Choosing Allies in Afghanistan
Analysts Say U.S. Should Keep Distance from Northern Alliance
Listen as NPR's David Molpus reports on America's potential partnership with the Northern Alliance. Oct. 10, 2001.
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Northern Alliance soldiers return from frontline positions after a battle near Charatoy in northern Afghanistan. Oct. 10, 2001.
Photo: Reuters © 2001
Oct. 10, 2001 -- As the Pentagon continues its air raids on Taliban targets in Afghanistan, one key question is how closely the United States should work with resistance groups already fighting the Taliban forces. Among some planners at the Pentagon and the White House, the Northern Alliance is seen as a potential long-term ally. But as NPR's David Molpus reports, the group is far from an ideal partner for the United States, and analysts say the Alliance's record in power is marred with corruption and brutality.
In the past few days, U.S.-led airstrikes have helped the Northern Alliance gain more maneuvering room in northern Afghanistan. But the United States has so far resisted embracing the Alliance as an ally. The move is seen as a prudent measure by many Middle East experts, including Frederick Starr of Johns Hopkins University, who earlier this year prepared a strategic assessment of Afghanistan for the Pentagon.
The Northern Alliance Profile
Dominated by two minority ethnic groups, Tajiks and Uzbeks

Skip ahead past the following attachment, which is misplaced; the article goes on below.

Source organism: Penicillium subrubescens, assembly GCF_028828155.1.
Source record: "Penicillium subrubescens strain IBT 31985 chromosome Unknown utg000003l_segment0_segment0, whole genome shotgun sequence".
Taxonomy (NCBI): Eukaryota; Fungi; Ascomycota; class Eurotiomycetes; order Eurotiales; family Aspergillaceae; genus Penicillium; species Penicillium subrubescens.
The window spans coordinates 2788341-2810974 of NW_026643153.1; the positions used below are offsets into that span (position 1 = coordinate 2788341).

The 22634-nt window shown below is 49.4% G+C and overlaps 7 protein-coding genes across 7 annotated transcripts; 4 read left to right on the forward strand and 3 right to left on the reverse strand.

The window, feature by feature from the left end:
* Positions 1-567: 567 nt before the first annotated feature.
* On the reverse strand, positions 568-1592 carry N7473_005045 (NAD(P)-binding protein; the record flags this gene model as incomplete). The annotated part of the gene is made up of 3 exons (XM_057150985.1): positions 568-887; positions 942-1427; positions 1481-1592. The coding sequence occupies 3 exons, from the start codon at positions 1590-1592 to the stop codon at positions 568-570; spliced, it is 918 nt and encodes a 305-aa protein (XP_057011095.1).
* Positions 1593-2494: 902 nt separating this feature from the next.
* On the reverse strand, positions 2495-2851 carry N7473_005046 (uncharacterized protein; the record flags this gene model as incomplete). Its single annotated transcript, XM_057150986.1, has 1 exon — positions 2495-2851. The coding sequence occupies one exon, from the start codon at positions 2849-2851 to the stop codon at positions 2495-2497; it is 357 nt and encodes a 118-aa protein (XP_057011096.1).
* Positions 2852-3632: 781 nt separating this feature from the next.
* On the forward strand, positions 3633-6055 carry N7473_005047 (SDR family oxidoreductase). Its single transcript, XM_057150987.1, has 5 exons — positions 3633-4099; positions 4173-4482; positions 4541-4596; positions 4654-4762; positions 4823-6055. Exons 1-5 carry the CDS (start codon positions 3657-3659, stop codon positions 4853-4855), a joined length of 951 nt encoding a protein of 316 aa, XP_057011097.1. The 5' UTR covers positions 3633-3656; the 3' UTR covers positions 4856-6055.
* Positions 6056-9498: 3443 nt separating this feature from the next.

Controls northeastern Afghanistan and scattered pockets in other regions
Its military leader, Ahmed Shah Massoud, assassinated just days before the September terrorist attacks
Has 12,000-15,000 lightly-armed troops
Soldiers armed with AK assault rifles, machine guns, rocket-propelled grenades
Approx. 60-70 armored vehicles
Maintains Soviet T-62, T-54, T-55 battle tanks, BMP infantry fighting vehicles, BTR troop carriers
"(Northern Alliance members) have a tough record in the area of human rights
it's quite comparable to the Taliban," Starr says. "They have also provided aid and succor to terrorists. They are still deeply involved in the drug trade. And when they ruled in the northern town of Mazar-i-Sharif, they really engaged in spectacular corruption."
Another reason for the White House to keep the Alliance at arm's length is the group's connection with Moscow. For the past several years, the group has been almost entirely armed and supported by the Russian military, prompting suspicions among many Afghans that Russia is using the Alliance in a second attempt to take over the embattled country.
Ted Carpenter of the Cato Institute is another expert in Afghan politics who argues it is wise for President Bush to keep his relations with the Alliance to minimum. "I think for the moment they are necessary partners for the United States," he says. "But they are hardly good partners."
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